Dr. Koren is the founder and director of the Motherisk Program and professor of Paediatrics, Pharmacology, Pharmacy, and Medical Genetics at the University of Toronto. He is also the Richard and Jean Ivey Chair in Molecular Toxicology in the Schulich School of Medicine, at The University of Western Ontario, where he holds the rank of professor in Medicine and Paediatrics.
When you need to take a medication while breastfeeding, you may be concerned about how it may affect your baby. The good news is that only a very few number of drugs pose a risk to breastfed babies. In general, cancer drugs, drugs of abuse and radiopharmaceuticals should not be taken, while most other medications, including over-the-counter drugs for cold and flu, are okay to take.
Breastfeeding is best for providing all necessary nutrients to infants for the first 6 months of life. Use of medication while lactating, however, complicates the decision to breastfeed. Fortunately, most drugs are okay to take while breastfeeding and do not pose a risk to infants. Here, we discuss which medicines are compatible and incompatible with breastfeeding, in light of the practice guidelines of the Motherisk Program.
Seasonal over-the-counter medications
Cold remedies such as acetaminophen (e.g. Tylenol), the Non-Steroidal Anti-inflammatory Drugs (NSAIDs) including ibuprofen (e.g. Advil), naproxen and similar medications, antihistamines and sympathomimetic drugs used in nose drops, are all okay to take while breastfeeding.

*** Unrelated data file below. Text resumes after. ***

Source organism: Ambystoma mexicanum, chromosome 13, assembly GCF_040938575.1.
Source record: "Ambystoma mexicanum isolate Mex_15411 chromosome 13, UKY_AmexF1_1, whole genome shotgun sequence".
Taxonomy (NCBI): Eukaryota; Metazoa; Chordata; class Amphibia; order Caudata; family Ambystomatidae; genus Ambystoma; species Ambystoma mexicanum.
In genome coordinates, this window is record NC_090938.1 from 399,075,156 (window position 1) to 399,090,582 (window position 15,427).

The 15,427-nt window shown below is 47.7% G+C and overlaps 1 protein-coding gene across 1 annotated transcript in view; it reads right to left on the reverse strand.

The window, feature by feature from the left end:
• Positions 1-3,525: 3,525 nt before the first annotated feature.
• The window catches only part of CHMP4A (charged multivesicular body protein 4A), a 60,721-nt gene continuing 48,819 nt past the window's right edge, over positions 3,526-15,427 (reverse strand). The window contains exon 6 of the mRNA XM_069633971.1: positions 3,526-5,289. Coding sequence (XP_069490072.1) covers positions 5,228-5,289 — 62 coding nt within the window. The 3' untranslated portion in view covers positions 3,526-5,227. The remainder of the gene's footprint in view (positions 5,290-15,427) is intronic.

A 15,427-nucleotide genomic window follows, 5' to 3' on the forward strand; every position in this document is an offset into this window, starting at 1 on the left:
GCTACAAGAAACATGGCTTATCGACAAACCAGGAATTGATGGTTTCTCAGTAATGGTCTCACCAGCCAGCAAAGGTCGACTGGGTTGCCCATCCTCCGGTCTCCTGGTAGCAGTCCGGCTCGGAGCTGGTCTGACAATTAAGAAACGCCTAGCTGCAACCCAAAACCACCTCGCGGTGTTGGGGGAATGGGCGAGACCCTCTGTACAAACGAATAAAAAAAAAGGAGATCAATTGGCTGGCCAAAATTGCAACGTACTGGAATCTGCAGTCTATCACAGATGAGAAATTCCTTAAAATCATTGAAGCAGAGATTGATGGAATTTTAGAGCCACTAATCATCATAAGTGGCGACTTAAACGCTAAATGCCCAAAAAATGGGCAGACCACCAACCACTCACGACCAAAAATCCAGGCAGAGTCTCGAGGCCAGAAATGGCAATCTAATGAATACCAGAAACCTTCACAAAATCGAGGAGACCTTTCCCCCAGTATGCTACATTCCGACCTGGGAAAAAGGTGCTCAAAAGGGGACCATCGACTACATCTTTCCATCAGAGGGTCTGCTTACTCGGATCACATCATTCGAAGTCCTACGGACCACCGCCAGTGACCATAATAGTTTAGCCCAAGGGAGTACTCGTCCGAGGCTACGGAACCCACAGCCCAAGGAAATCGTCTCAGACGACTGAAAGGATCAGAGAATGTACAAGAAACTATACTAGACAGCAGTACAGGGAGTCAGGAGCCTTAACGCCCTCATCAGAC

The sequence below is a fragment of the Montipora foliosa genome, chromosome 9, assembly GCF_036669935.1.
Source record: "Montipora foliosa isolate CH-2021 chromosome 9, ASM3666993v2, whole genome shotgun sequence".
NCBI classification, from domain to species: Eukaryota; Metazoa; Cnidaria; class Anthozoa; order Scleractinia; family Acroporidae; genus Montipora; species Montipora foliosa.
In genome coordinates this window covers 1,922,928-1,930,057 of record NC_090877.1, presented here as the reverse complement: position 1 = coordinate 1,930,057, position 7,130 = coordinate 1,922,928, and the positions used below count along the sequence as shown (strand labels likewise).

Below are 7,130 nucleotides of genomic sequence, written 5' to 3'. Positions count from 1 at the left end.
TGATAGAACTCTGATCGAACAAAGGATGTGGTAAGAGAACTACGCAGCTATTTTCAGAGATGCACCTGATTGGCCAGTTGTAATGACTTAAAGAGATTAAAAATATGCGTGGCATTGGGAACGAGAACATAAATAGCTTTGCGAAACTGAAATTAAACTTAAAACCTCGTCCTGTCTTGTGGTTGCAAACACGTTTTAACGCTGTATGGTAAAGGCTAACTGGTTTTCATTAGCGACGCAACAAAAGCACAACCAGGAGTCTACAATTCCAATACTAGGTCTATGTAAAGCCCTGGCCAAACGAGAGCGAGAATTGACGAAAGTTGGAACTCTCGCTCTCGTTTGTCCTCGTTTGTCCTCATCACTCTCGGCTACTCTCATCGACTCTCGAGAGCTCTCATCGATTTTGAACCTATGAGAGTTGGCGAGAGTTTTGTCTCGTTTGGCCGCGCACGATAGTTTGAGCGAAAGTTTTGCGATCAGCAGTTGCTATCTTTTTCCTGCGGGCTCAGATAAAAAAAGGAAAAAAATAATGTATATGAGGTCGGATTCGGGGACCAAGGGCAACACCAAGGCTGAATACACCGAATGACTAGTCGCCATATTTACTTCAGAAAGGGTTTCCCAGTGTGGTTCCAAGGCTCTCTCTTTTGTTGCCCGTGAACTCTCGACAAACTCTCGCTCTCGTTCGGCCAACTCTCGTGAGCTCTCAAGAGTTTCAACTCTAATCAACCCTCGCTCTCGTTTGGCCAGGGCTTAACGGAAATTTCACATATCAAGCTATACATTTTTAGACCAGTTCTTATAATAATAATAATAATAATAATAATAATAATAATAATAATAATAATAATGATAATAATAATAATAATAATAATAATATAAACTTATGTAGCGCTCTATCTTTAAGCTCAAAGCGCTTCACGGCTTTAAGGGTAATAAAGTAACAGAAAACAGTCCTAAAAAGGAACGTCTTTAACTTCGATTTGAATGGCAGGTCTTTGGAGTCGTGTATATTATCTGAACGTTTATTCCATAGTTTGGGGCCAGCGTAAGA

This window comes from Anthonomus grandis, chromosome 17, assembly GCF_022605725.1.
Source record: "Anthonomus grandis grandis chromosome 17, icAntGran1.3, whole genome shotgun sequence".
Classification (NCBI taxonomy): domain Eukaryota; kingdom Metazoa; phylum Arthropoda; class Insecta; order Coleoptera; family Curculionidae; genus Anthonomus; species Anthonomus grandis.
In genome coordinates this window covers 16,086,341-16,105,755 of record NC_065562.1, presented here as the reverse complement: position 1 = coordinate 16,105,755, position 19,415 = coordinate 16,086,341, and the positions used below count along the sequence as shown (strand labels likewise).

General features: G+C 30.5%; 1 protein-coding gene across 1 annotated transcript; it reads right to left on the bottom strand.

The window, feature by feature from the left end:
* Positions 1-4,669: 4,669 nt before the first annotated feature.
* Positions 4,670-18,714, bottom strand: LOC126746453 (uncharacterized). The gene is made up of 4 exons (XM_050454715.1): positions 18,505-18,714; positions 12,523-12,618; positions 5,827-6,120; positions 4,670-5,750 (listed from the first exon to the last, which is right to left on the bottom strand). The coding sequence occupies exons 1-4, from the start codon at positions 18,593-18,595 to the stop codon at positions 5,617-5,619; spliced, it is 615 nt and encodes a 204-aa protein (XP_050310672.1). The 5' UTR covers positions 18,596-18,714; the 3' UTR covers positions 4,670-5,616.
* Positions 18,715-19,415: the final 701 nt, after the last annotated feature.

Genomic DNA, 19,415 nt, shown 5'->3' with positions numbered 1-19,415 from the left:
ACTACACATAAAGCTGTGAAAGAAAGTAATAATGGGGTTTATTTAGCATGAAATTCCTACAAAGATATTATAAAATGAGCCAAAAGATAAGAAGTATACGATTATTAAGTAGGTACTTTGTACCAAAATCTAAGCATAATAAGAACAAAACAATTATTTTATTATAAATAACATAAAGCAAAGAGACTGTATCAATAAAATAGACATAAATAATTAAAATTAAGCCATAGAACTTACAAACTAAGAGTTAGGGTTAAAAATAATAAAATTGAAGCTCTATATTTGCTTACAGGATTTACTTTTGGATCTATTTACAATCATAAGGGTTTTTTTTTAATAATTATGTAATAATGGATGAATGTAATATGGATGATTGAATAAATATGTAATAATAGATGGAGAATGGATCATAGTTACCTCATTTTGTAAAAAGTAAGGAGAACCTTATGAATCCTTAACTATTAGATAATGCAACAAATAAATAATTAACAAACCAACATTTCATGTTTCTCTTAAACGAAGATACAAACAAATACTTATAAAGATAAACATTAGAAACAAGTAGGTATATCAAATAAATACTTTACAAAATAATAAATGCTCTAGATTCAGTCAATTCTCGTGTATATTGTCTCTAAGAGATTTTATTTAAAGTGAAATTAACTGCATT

Drugs generally considered incompatible with breastfeeding
Anti-cancer drugs. Anti-cancer drugs used in chemotherapy are generally considered incompatible with breastfeeding because even very low levels of exposure can be toxic to the baby.
Antiepileptics. Only a few of the old anticonvulsants are excreted in high concentrations in breast milk. Phenobarbital, ethosuximide and primidone might result in substantial exposure to the infant. Infants exposed to phenobarbital should be monitored closely because their blood levels might approach therapeutic levels, sedation has been observed and there is potential for withdrawal upon weaning.
Drugs of abuse. Generally speaking, all drugs of abuse should be avoided by nursing women. Alcohol may be associated with decreased milk intake by infants, altered sleep patterns and slower neurologic development. If you drink alcohol, you could withhold breastfeeding temporarily (about 2 to 3 hours per drink) to ensure alcohol levels in the milk have diminished. Motherisk has developed a chart to guide you on how long to withhold breastfeeding, based on how much you drank and your body weight.
Radiopharmaceuticals. Some diagnostic medical tests require the use of radioactive compounds called radiopharmaceuticals. If you need a test that requires radiopharmaceuticals, you may need to temporarily stop breastfeeding because radioactivity sometimes stays in breast milk for hours or even days. Before procedures like this, breast milk may be pumped and frozen to be given to infants while breastfeeding is temporarily withheld. In addition, mothers should pump and discard their breast milk while the radioactivity is still present, in order to preserve milk production. You should be given individualized recommendations, depending on the particular radiopharmaceutical agents used for your test. Consulting with a nuclear medicine physician or with Motherisk can help you and ensure peace of mind.
Other medications. A few medications, such as the cardiac drug amiodarone or the drug lithium for bipolar disorder, may not be safe in every case. Patients who take these medications need close follow up of the baby.
Only a few drugs pose a risk to infants through breast milk. This is reassuring for both breastfeeding mothers and healthcare providers faced with weighing the risks and benefits of certain medications. Contact the Motherisk Program for specific information on any short-term and long-term medications you may need to take during breastfeeding.
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